If I use 1:1 NAT, it looks like I can't firewall any port (I must either put a firewall on the pc itself or stop the daemons/services that I don't need) and I can't use aliases...

    I guess if I use 1:1 NAT the outbound rule is probably done at the same time (if I forward a.b.c.d to 172.16.1.20 when 172.16.1.20 wants to contact the Internet the traffic probably seems to come from a.b.c.d) but I can't say I like what seems to be the all ports or nothing approach of 1:1 NAT...

    @GruensFroeschli:

    IMO i would go with solution 1 unless you really need directly public IPs on your servers.

    While searching on the web I found what seems to be in-between solution.. It looks like some people assign an IP address to both the modem and the firewall in the subnet (yes, this does use up more IP addresses) and let the modem handle the PPPOE connection but disable its firewall and NATing features… This seem interesting since it should probably let me easily access the web interface of the modem without problems and seems to mimick more closely the kind of setup I am used to at work..

    Thank you very much for your help!

    Nick



  • It sounds like you are suggesting that for my DMZ I use the IP addresses of my subnet instead of private IP space, am I right?

    Yes.

    I have tried this and I am somewhat puzzled…

    If I use port forwards (essentially what I used to do in the past with my single IP and previous firewall), I have control over which ports are forwarded and the rest are essentially firewalled (not accessible from the outside). I can also use aliases to make the job of maintaining these rules easier...

    You have to maintain 2 sets of rules.
    The NAT rules and the firewall rules.
    With the NAT rules you have fine control over which ports are forwarded to what.
    But just the NAT rules are not enough. You need to create firewall rules for each NAT rules as well to allow the traffic.
    When you create a new NAT rule there is a checkbox at the bottom "autocreate firewall rule", which is per default active.

    If I use 1:1 NAT, it looks like I can't firewall any port (I must either put a firewall on the pc itself or stop the daemons/services that I don't need) and I can't use aliases…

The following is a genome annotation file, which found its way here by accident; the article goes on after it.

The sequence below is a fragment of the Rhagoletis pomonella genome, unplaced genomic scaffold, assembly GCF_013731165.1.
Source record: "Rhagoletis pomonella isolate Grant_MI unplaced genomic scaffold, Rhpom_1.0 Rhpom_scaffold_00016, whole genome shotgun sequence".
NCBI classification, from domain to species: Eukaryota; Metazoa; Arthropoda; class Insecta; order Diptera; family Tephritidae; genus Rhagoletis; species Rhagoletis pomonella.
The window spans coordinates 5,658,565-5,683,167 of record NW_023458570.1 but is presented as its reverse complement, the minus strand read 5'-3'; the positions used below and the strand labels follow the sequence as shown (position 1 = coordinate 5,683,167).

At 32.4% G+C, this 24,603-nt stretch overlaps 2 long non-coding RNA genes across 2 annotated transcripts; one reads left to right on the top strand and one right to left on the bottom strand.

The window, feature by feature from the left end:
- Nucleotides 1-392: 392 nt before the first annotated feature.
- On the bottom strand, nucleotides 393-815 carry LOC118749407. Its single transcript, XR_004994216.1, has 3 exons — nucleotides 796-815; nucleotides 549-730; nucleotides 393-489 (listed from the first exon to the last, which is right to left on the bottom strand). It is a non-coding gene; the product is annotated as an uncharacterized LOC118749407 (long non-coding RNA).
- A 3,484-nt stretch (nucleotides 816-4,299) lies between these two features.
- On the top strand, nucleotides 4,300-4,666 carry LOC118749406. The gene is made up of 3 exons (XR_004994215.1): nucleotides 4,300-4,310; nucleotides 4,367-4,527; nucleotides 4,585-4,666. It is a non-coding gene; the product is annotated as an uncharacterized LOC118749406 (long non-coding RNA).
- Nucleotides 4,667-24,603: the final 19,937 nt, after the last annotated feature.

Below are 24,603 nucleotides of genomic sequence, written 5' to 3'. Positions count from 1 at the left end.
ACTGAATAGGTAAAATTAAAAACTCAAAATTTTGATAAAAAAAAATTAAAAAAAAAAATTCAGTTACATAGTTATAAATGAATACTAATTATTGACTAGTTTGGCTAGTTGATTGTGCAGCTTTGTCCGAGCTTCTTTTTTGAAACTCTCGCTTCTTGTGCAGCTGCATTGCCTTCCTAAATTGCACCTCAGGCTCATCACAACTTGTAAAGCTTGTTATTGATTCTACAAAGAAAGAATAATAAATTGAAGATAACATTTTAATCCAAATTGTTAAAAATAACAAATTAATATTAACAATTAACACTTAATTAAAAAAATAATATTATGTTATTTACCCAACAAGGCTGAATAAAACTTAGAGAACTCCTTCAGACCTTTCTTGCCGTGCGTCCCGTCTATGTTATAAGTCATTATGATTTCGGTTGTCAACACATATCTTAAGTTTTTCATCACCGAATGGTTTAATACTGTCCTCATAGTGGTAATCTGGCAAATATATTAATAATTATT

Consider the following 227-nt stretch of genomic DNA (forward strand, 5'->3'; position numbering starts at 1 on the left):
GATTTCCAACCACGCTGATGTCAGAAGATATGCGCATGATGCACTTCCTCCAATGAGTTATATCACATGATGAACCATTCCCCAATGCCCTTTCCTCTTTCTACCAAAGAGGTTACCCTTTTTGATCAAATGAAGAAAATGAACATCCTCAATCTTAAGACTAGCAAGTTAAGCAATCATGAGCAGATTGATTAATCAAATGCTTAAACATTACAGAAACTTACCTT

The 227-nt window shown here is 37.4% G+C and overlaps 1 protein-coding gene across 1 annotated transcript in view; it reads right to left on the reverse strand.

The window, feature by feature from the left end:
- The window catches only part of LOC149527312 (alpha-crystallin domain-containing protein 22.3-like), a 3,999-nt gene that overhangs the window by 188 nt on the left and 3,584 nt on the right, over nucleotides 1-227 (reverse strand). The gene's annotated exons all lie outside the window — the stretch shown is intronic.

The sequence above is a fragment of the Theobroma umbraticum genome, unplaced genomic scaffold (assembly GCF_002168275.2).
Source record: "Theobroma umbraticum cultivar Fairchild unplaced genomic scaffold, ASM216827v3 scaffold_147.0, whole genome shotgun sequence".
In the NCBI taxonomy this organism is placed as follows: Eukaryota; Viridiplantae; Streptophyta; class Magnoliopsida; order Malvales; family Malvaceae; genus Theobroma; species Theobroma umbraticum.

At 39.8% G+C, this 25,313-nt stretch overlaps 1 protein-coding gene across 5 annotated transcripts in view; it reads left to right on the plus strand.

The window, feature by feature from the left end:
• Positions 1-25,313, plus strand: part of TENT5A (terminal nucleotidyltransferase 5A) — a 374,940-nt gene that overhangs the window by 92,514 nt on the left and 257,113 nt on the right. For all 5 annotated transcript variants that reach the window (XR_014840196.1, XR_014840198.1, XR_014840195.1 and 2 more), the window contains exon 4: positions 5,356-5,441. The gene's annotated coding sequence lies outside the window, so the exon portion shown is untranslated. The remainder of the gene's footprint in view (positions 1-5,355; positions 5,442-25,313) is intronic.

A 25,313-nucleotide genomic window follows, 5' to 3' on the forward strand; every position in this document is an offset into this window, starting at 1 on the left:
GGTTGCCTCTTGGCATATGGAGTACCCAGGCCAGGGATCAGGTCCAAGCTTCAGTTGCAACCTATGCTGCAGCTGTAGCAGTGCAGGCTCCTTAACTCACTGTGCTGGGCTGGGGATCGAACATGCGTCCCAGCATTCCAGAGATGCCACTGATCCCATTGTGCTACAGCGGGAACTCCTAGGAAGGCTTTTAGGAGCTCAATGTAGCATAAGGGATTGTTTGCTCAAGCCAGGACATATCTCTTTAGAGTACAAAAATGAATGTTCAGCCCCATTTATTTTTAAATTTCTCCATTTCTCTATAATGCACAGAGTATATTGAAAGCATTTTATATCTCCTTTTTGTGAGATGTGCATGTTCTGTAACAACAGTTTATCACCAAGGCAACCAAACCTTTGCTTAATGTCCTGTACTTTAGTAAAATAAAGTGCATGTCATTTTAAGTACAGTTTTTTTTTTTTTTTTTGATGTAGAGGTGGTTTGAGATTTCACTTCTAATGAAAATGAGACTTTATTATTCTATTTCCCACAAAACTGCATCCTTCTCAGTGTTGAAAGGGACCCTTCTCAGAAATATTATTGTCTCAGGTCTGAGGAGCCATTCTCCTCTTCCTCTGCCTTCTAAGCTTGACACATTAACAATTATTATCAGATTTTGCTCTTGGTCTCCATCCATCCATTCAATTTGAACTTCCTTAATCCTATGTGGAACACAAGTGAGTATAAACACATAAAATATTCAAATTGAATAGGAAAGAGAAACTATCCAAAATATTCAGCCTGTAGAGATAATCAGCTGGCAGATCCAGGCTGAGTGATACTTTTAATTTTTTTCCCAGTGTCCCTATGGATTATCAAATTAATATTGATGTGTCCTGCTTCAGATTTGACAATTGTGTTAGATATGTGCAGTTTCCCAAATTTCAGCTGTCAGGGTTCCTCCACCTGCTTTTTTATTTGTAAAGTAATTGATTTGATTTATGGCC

If you use 1:1 NAT this means the same as if you'd create an normal portforward: "forward anything from 0 to 65535 to server X".
    This doesnt mean that nothing is firewalled.
    You still have to create firewall rules for this 1:1 NAT.
    If you dont create a firewall rule allowing traffic, no traffic will flow.
    You dont need aliases for the port forward here.
    But you can still use aliases for the firewall rules.

    I guess if I use 1:1 NAT the outbound rule is probably done at the same time (if I forward a.b.c.d to 172.16.1.20 when 172.16.1.20 wants to contact the Internet the traffic probably seems to come from a.b.c.d) but I can't say I like what seems to be the all ports or nothing approach of 1:1 NAT…

    Yes if you 1:1 automatically an outbound NAT rule will be created.
    I personally dont use 1:1 since it seems to me kind of a "waste of ports".
    "all or nothing" is the concept of 1:1 NAT.
    You dont have to use it ;)

    If you use normal portforwards, you still might want that outbound traffic from certain servers, leave via different VIPs.
    If you're not using 1:1 NAT, you have to create the outbound rules manually.
    Active under "outbound" the "manual outbound" rules.
    Below you then can define rules what will be NATed how.
    The rule order here is important. (Top to down)



  • Hi GruensFroeschli!

    @GruensFroeschli:

    It sounds like you are suggesting that for my DMZ I use the IP addresses of my subnet instead of private IP space, am I right?

    Yes.

    Thank you!

    @GruensFroeschli:

    You have to maintain 2 sets of rules.
    The NAT rules and the firewall rules.
    With the NAT rules you have fine control over which ports are forwarded to what.
    But just the NAT rules are not enough. You need to create firewall rules for each NAT rules as well to allow the traffic.

    O.k.

    @GruensFroeschli:

    When you create a new NAT rule there is a checkbox at the bottom "autocreate firewall rule", which is per default active.

    Only for the port forward rules it would seem… For 1:1 NAT since no port is specified it can't derive a firewall rule from the NAT rule and you have to do it manually...

    @GruensFroeschli:

    If you use 1:1 NAT this means the same as if you'd create an normal portforward: "forward anything from 0 to 65535 to server X".
    This doesnt mean that nothing is firewalled.
    You still have to create firewall rules for this 1:1 NAT.
    If you dont create a firewall rule allowing traffic, no traffic will flow.

    O.k. section 6.5 of the m0n0wall handbook we are referred to suggested otherwise (first paragraph…)...

    @GruensFroeschli: